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By Walter Pacheco | Sentinel Staff Writer
November 11, 2001
After Deltona's city election, the political scales could remain unbalanced for Hispanics in Central Florida, but the few remaining elected Hispanic leaders vow that voter participation is the key.
In Tuesday's general election, former Deltona City Commissioner José "Joe" Pérez was defeated by incumbent Mayor John Masiarczyk -- who garnered more than 75 percent of the vote.
Deltona architect and former Planning and Zoning Board member Rafael Valle lost to newcomer Diane Obremski, a schoolteacher.
Now, the Deltona City Commission has no Hispanic representation for a community with more than 13,000 Hispanics, or 18 percent of the city's population, and with a Hispanic voting population of more than 4,000.
That means only two Hispanics remain in elected office in a region where Hispanics are the fastest-growing segment of the population.
Hispanics have a consumer spending power of more than $400 billion nationwide and own thousands of businesses in Orlando.
Former Orange County Chairman Mel Martínez, a Cuban immigrant, was appointed Secretary of the U.S. Department of Housing and Urban Development this year, leaving Orange County Commissioner Mary Johnson as the only Hispanic on the board.
Johnson, of Cuban and Puerto Rican descent, has served since 1992 as the first Hispanic elected to the county board, and prior to that, she was the first Hispanic on the Orlando City Council, where she served for 12 years.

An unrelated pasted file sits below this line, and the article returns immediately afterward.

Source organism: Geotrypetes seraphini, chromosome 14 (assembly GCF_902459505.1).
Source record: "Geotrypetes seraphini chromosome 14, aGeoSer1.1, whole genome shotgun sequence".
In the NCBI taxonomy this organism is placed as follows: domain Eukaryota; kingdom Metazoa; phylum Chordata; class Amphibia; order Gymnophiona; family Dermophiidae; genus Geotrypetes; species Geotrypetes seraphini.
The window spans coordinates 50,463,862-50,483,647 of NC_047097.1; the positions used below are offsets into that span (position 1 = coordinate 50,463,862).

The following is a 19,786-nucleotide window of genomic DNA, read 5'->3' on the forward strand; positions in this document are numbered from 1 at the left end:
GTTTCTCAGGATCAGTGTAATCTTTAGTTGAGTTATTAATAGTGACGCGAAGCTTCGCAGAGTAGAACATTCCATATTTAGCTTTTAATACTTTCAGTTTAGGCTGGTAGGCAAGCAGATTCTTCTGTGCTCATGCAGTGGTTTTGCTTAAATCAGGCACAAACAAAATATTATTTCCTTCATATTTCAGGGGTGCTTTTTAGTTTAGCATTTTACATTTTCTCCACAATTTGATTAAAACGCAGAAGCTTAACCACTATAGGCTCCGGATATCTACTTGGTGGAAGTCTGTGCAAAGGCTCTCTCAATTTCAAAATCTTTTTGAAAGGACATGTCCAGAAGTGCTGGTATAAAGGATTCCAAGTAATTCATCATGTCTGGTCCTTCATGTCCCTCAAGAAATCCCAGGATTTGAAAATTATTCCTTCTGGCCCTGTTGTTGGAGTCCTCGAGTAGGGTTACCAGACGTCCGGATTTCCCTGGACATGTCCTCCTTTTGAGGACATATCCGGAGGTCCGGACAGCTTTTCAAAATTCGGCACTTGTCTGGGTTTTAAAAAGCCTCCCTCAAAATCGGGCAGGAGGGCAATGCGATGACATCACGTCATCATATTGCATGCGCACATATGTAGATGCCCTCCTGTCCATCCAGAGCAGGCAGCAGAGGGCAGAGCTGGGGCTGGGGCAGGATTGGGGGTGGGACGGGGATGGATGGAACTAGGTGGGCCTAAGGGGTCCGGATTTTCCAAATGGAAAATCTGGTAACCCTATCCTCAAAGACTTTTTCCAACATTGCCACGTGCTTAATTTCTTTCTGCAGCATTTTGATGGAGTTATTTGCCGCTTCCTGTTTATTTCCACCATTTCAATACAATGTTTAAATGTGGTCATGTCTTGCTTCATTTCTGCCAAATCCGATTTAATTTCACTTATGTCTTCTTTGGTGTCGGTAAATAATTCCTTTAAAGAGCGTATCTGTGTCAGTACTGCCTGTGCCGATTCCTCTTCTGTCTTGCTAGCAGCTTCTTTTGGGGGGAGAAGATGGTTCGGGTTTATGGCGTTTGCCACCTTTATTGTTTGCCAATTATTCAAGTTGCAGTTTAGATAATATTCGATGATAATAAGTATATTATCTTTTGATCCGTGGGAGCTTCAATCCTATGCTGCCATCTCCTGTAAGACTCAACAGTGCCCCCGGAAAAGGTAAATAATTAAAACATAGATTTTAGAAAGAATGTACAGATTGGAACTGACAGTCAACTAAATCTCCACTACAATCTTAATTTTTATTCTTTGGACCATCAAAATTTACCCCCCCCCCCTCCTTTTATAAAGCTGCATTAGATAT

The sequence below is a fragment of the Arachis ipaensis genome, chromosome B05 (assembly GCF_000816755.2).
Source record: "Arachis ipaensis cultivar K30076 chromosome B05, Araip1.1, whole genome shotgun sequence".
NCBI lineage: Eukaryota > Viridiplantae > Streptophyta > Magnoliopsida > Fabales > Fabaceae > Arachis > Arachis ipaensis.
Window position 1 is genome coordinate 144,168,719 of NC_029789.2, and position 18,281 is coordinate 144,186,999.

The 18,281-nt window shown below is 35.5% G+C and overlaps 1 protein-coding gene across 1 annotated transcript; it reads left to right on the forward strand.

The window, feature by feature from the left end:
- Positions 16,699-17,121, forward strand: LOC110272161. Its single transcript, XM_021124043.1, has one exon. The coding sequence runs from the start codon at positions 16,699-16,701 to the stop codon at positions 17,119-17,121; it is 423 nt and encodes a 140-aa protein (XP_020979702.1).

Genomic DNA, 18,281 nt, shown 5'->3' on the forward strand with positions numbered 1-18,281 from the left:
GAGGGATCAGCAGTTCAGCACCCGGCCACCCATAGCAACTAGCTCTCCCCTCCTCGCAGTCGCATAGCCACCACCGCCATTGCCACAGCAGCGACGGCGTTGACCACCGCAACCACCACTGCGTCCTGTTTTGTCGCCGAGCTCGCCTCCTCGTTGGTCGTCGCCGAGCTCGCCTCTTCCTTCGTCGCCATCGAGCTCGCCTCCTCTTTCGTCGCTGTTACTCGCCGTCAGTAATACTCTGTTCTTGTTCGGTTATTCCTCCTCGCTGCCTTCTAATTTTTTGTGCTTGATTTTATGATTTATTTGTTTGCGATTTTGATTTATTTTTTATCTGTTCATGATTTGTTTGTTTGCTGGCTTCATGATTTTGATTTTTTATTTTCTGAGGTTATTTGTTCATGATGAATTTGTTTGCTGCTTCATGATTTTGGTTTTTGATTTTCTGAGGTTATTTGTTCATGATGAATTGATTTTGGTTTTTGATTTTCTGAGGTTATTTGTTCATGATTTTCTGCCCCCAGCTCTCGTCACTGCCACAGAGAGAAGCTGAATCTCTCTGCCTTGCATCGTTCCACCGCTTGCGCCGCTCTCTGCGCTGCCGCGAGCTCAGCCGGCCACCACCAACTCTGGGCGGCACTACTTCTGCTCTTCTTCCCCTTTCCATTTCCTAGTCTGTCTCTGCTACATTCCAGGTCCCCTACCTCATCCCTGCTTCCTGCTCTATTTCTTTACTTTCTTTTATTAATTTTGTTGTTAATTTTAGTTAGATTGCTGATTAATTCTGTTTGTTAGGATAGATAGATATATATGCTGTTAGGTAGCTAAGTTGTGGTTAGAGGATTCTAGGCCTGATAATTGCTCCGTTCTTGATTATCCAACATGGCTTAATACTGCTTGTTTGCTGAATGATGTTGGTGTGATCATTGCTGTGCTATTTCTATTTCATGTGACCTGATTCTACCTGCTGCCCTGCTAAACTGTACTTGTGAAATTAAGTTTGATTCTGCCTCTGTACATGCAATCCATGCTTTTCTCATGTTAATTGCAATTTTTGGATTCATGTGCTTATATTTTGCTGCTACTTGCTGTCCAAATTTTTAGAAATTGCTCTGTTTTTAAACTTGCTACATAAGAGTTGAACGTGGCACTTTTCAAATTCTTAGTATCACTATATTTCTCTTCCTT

"The community needs to get mobilized," Johnson said. "They need to get more involved in order to make their presence known.
"It's not going to happen overnight. We do have to support each other and join the many boards and use that as a steppingstone. I have always encouraged that," Johnson said.
Winter Springs City Commissioner Ed Martínez Jr., a Puerto Rican, has been in office since 1997 and founded the Hispanic-American Political Action Committee in 1994. One issue he has tackled has been to provide bilingual ballots for Seminole's Spanish-speaking registered voters.
"We keep stepping backward if there are not enough Hispanic candidates," Martínez said.
"The community is in a kind of limbo. Voter apathy among Hispanics can be tackled by higher attendance at public meetings at municipal and county levels," he said.
Deltona's Pérez, who drove to different polling places on Election Day, does not see Hispanic representation getting better in the future without addressing the deficits.
"We need to assess what are the problems [in order to] get the voters out there," Pérez said. "I'm a community person and getting the word out to people to vote is important in reducing voter apathy."
Pérez reported seeing the Hispanic community at the polls, but felt the turnout was poor.
"I was a bit disappointed with the turnout," Pérez said.
Luis Ramos III, a member of the Volusia County Hispanic Association, agrees that participation is the way to better representation.
"I noticed that most Hispanics do not get as involved in politics, the school-parent meetings, city, state or national issues as we once cared and were very outspoken in the place we felt to be our home. But America is our home," Ramos said. "We need to continue our heritage."